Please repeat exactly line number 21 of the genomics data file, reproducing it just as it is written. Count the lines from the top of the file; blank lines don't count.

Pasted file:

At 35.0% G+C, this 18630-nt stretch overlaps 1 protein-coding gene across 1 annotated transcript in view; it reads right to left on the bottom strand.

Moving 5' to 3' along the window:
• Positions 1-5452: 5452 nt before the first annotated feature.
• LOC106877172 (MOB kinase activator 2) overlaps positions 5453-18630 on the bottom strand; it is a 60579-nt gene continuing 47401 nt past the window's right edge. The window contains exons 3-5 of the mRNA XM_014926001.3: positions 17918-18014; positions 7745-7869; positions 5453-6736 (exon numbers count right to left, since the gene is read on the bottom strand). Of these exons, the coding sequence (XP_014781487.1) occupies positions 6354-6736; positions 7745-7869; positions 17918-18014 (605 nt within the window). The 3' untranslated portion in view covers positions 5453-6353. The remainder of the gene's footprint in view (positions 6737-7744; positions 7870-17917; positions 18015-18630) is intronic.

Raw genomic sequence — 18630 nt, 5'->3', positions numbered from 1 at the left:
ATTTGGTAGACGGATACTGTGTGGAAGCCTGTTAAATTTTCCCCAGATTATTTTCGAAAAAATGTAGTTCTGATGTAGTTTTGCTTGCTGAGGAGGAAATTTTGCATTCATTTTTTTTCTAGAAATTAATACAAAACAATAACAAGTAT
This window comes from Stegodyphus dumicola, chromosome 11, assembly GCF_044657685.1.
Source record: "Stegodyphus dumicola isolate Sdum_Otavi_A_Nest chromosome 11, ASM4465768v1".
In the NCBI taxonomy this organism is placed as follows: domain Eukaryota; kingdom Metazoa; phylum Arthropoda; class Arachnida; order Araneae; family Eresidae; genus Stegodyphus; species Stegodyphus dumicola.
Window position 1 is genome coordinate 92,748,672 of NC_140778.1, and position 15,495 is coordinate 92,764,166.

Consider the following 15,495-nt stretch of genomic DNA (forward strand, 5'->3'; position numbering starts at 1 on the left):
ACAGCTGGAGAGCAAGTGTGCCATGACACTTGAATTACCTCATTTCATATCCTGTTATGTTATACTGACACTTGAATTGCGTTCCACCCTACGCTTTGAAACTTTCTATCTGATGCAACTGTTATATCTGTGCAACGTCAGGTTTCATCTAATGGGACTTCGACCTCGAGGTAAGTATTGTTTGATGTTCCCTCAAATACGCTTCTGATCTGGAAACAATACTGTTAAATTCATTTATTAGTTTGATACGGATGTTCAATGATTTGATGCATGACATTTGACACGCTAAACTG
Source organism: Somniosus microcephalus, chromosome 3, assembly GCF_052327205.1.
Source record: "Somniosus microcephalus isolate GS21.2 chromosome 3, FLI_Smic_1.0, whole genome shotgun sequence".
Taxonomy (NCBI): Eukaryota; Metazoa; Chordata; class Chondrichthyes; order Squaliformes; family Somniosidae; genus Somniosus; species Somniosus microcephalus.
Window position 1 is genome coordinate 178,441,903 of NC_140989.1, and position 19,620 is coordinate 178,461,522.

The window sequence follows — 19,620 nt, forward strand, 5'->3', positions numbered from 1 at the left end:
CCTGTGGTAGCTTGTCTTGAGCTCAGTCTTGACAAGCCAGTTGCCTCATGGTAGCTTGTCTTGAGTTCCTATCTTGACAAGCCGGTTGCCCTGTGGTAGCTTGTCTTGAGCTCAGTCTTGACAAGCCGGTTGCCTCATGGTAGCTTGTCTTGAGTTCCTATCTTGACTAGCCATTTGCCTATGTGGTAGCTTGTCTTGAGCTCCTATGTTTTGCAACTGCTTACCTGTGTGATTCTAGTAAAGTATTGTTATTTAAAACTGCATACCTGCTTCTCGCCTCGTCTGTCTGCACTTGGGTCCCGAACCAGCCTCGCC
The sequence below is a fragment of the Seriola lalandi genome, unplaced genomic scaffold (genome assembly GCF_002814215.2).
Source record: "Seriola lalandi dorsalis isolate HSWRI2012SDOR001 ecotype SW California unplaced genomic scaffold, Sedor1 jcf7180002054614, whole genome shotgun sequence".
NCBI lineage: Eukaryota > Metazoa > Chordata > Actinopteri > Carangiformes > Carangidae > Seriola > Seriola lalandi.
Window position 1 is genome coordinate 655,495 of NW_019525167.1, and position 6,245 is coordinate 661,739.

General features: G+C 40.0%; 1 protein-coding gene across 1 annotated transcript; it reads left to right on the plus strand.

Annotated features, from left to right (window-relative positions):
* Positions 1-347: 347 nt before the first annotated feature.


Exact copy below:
NCBI lineage: Eukaryota > Metazoa > Chordata > Actinopteri > Carangiformes > Carangidae > Seriola > Seriola lalandi.